Goldman Sachs is preparing to lay off up to 3,200 workers this week
Goldman Sachs is expected to cut around 3,200 jobs as early as Wednesday as it braces for difficult economic conditions, including recessions in many key markets.
The investment banking giant will cut about 6.5 percent of its 49,000 workforce, including cuts in its core trading and banking units, according to Bloomberg.
The company is also expected to shed hundreds of jobs at its loss-making consumer business after scaling back its Marcus direct-to-consumer division.
It follows a dramatic slowdown in mergers and acquisitions as higher interest rates affect valuations, prompting CEO David Solomon to warn of impending layoffs in a memo last month.
Goldman Sachs is expected to cut around 3,200 jobs starting this week after CEO David Solomon (above) issued a memo warning of layoffs last month
Goldman Sachs shares are down 3% over the past month as the company braces for a recession
It’s unclear where the job cuts will take place, but the company’s largest footprint is in the United States, where it has more than 25 offices.
Goldman Sachs also has six offices in the UK, including in London, where it is expected to employ around 6,000 people, as well as in Birmingham and Milton Keynes.
Last month, CEO Solomon reportedly sent a memo to employees at the end of the year warning that headcount will be reduced in the new year.
“We are conducting a careful review and while talks are ongoing, we expect our downsizing to take place in the first half of January,” Solomon said in the memo, according to Bloomberg.
‘There are a variety of factors affecting the business landscape, including tightening monetary conditions slowing economic activity. Our leadership team is focused on preparing the company to weather these headwinds,’ he added.
Goldman Sachs had significantly increased its workforce since 2020 as it looked for growth opportunities in the wake of the pandemic.
Even if Goldman Sachs cut its workforce by 3,200 employees, it would still have more employees than in 2021
Banks generated nearly $71 billion in US investment banking revenue last year, according to Dealogic. Investment banking revenue in the United States is expected to have fallen more than 50 percent from a year earlier
However, institutional banks have been hit by a significant slowdown in activity in recent months due to volatility in global financial markets.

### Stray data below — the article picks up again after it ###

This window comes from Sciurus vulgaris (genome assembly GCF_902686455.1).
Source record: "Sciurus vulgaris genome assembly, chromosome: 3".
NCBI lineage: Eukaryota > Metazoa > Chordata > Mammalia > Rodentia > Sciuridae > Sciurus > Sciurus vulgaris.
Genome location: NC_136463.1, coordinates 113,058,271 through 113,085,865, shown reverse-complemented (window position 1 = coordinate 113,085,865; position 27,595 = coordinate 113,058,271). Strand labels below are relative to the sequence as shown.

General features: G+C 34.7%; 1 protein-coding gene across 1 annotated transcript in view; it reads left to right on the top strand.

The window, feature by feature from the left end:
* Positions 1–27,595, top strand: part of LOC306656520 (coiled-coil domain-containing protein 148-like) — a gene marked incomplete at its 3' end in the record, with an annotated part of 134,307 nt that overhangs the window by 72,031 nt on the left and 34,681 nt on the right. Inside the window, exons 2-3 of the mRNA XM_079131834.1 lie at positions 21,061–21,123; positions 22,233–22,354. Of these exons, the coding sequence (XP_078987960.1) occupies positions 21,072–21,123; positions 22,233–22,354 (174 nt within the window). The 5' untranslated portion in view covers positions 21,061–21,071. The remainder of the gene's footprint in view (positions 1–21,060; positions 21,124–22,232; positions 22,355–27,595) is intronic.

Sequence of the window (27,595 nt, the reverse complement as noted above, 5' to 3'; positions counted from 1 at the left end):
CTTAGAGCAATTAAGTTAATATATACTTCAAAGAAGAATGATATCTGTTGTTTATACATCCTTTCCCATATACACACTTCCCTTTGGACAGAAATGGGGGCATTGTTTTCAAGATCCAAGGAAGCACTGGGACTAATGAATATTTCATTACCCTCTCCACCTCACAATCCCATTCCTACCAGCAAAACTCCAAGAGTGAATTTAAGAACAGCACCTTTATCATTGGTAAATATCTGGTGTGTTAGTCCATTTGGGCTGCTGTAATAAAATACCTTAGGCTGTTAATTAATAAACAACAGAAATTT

The annual bonus season is set to kick off this week when JP Morgan, Citi and Bank of America all report their results for the past year.
The drop in transaction activity is expected to result in a significant drop in bonus payments.
In December, the Financial Times reported that Goldman Sachs was considering cutting its bonus pool for investment bankers by at least 40 percent this year to keep costs under control.
Goldman Sachs will report its own fourth-quarter results on Jan. 17. The company declined to comment.
It’s been a turbulent year for the investment bank, whose share price has fallen 12.8 percent over the past 12 months.
Morgan Stanley and Citigroup have also recently made layoffs as the banking giants return to pre-pandemic annual weeding of underperformers.
Goldman Sachs headquarters is seen above. The bank is preparing for layoffs following job cuts at Morgan Stanley and Citigroup
Most investment banks cut the bottom 1 to 5 percent of employees just before bonus time to free up more bonus funds for those who remain.
Even if Goldman Sachs cut its workforce by 3,200 employees, it would still have more employees than in 2021.
The company has been on something of a hiring frenzy since it was acquired by Solomon in 2018, when Goldman Sachs retained 36,300 employee positions, unchanged from the previous year.
In 2019, the workforce then increased to 38,300 and in the following year to 40,500. From 43,900 in 2021, the number rose by more than 5,000, one of the biggest spikes in the bank’s recent history.
However, Solomon previously warned that the bank needs to cut costs, with the threat of staff cuts among long-planned initiatives to save money.
“We continue to see headwinds in our expense positions, particularly in the near term,” Solomon said while speaking at a conference last month. “We have put certain cost reduction plans in place, but it will take time for the benefits to be realised.
‘Ultimately, we will remain agile and size the company to reflect the opportunities on offer.’
https://www.dailymail.co.uk/news/article-11614905/Goldman-Sachs-prepares-cut-3-200-workers-week.html?ns_mchannel=rss&ns_campaign=1490&ito=1490 Goldman Sachs is preparing to lay off up to 3,200 workers this week